Under the umbrella of the HSBC Climate Partnership, Earthwatch, the Oxford-based environmental charity, has opened five climate centres around the world - in Europe, Brazil, India, China and North America. In these locations they are teaming up with local partner organisations to carry out long-term research into how climate change is impacting forests, which have already been heavily degraded in many areas by human activity.
Earthwatch is carrying out the research programme at Wytham Woods in collaboration with local partners the Environmental Change Institute (ECI), the Centre for Ecology & Hydrology (CEH) and Oxford University's Wildlife and Conservation Research Unit (WildCRU).
As Dr Dan Bebber, Earthwatch's Head of Climate Change Research explains, the Wytham Woods research has wider significance.
"The aim of the research is to determine the influence of human activities on the responses of forests to climate change. Results from this research will assist in the development of guidelines for woodland managers across northern Europe, helping them to maximise the resilience of their forests to changing weather patterns and extreme climatic events."
2008 - a year to remember
During 2008, the 10 teams of HSBC Climate Champions - 120 dedicated individuals - helped scientists Dr Terhi Riutta of ECI and Dr Eleanor Slade of WildCRU carry out a staggering 960 days of field research. They collected data on tree growth and distribution, and monitored populations of small mammals, insects and bats. At the same time, the Climate Champions took part in a series of discussion and planning sessions to increase their own knowledge of climate change, and help them to design projects to reduce HSBC's environmental impact on their return to work.
Their hard work and dedication did not go unnoticed. Earthwatch's Rowan Byrne, Director of the Regional Climate Centre, observed: "The staff here at the centre have been really impressed with all the teams of Climate Champions. It's hard work being out in the field - early starts and long days - but the teams definitely rose to the challenge. Many people underestimate the time scientific research takes to complete. What is so exciting about this programme is that one season equates to three years of a single scientist's time in the field."
The HSBC volunteers also felt their time was well spent. Emanuel Schembri from Malta describes his time at the Climate Centre as "A terrific experience without a doubt! Our contribution to the scientific research can and does make a difference; that's an indescribable thrill. I have learned a lot and the comradeship is a lifetime treasure".
Interesting and rare sightings
The 2008 research season was punctuated by numerous reports of rare and unusual sightings of woodland species - a reward for the long hours spent in the forest!
Orange footman and peppered moths were identified. The presence of orange footman could be an early indicator of changing climate - the species is thought to be spreading north with milder temperatures and lower pollution levels.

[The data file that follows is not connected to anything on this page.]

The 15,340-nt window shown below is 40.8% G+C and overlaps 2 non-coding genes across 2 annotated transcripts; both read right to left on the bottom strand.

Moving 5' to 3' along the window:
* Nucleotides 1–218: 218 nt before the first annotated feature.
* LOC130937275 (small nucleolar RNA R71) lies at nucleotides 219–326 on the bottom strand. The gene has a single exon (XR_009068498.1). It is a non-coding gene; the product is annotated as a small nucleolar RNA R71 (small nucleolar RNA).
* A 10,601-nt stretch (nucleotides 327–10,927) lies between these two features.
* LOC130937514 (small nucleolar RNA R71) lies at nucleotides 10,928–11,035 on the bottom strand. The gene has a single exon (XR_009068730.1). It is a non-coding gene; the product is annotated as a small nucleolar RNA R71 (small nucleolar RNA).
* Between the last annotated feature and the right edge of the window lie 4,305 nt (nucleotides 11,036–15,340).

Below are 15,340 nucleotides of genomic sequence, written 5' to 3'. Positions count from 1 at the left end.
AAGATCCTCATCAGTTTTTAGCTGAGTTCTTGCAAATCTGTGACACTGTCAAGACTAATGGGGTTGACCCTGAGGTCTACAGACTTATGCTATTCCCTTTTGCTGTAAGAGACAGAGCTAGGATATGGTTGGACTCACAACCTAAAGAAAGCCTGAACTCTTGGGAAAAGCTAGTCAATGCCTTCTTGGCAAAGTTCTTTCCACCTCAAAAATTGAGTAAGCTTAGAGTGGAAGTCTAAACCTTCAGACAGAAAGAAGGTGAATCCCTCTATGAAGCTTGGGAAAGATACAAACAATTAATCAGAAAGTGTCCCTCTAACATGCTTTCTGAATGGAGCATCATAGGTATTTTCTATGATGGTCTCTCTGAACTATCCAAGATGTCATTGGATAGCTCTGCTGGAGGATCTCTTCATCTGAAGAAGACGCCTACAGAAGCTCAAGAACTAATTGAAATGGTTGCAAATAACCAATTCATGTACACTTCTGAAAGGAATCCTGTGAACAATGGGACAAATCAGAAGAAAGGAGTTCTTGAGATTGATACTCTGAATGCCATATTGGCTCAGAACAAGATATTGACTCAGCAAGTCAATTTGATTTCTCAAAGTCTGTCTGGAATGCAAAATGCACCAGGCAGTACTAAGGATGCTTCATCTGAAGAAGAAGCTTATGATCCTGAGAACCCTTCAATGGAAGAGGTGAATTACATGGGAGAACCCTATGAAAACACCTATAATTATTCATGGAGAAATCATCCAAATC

Teams were able to record an impressive number of ‘first sightings' of moths for the year for the Upper Thames region. First sightings included ingrailed clay, coronet, maple pug moth, copper underwing, mottled umber, brown-spot pinion, yellow-line quaker, sprawler and feathered thorn.
Britain's smallest mammal, the charmingly named pygmy shrew, very scarce in this region, was captured, weighed and measured twice - an exciting find for the scientists. A rare woodlouse, Ligidium hypnorum, was identified by three of the teams, and a specimen sent to the Oxford University Museum of Natural History. The woodlouse is an indicator of healthy ancient woodland, a good sign for Wytham.
What's in store for 2009?
The research programme at Wytham will continue a-pace in 2009, with the next team of HSBC climate champions due to arrive on 30th March. A further nine teams will follow them throughout the year.
Rowan Byrne describes the goal for the centre in 2009 as "...upping the level of local engagement and generating excitement throughout the local community for the work being done here".
Rowan is currently planning a series of talks for local schools in Oxfordshire where he will outline the research being done at the centre and highlight the very real impacts of climate change in our region. Earthwatch is planning to run bespoke events and courses for local community members later in the year. The first of these will take place during the summer holidays when a group of local school teachers will spend a week at the centre, working alongside the researchers and sharing skills and knowledge about environmental education and greening their schools.
Earthwatch's Abi Jermain, Learning and Communications Manager at the climate centre says, "It is great getting teachers involved, because as educators they can channel what they learn in the field directly into the classroom - inspiring in their students a vital commitment to a sustainable environment."
Further courses will be run at the Europe Regional Climate Centre for local community action groups and NGOs during the autumn - watch this space!
- Hear Dr. Dan Bebber speak at the Earthwatch lecture Forests and Climate Change at the Royal GeographicalSociety in London on Thursday 26thMarch. The lecture is open to all and will be hosted by the explorer and TV presenter Paul Rose. For tickets or information email firstname.lastname@example.org or call 01865 318856.
HSBC Climate Partnership.
Between May and October last year, 10 teams of ‘climate champions' - employees from HSBC bank branches and offices across Europe convened in rural Oxfordshire armed with wellies, team spirit and a desire to get their hands dirty at the Earthwatch Regional Climate Centre in Wytham Woods.